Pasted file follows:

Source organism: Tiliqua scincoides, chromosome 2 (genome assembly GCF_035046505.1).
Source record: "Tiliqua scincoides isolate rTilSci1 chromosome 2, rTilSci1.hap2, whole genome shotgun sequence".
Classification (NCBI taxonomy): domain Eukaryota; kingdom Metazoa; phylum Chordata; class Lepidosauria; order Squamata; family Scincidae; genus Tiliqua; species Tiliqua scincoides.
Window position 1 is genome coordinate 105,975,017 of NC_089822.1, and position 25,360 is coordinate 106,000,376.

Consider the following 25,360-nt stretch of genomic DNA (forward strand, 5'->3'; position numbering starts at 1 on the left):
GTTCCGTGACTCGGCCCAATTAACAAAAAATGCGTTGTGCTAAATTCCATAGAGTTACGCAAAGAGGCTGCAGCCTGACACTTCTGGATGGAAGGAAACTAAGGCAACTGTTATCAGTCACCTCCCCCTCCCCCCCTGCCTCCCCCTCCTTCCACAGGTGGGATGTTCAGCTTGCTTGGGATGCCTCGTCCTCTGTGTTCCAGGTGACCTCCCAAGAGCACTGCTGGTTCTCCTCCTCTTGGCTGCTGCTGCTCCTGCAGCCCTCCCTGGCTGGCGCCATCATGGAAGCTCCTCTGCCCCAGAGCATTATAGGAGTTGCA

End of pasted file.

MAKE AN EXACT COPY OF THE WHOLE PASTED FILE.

Source organism: Tiliqua scincoides, chromosome 2 (genome assembly GCF_035046505.1).
Source record: "Tiliqua scincoides isolate rTilSci1 chromosome 2, rTilSci1.hap2, whole genome shotgun sequence".
Classification (NCBI taxonomy): domain Eukaryota; kingdom Metazoa; phylum Chordata; class Lepidosauria; order Squamata; family Scincidae; genus Tiliqua; species Tiliqua scincoides.
Window position 1 is genome coordinate 105,975,017 of NC_089822.1, and position 25,360 is coordinate 106,000,376.

Consider the following 25,360-nt stretch of genomic DNA (forward strand, 5'->3'; position numbering starts at 1 on the left):
GTTCCGTGACTCGGCCCAATTAACAAAAAATGCGTTGTGCTAAATTCCATAGAGTTACGCAAAGAGGCTGCAGCCTGACACTTCTGGATGGAAGGAAACTAAGGCAACTGTTATCAGTCACCTCCCCCTCCCCCCCTGCCTCCCCCTCCTTCCACAGGTGGGATGTTCAGCTTGCTTGGGATGCCTCGTCCTCTGTGTTCCAGGTGACCTCCCAAGAGCACTGCTGGTTCTCCTCCTCTTGGCTGCTGCTGCTCCTGCAGCCCTCCCTGGCTGGCGCCATCATGGAAGCTCCTCTGCCCCAGAGCATTATAGGAGTTGCA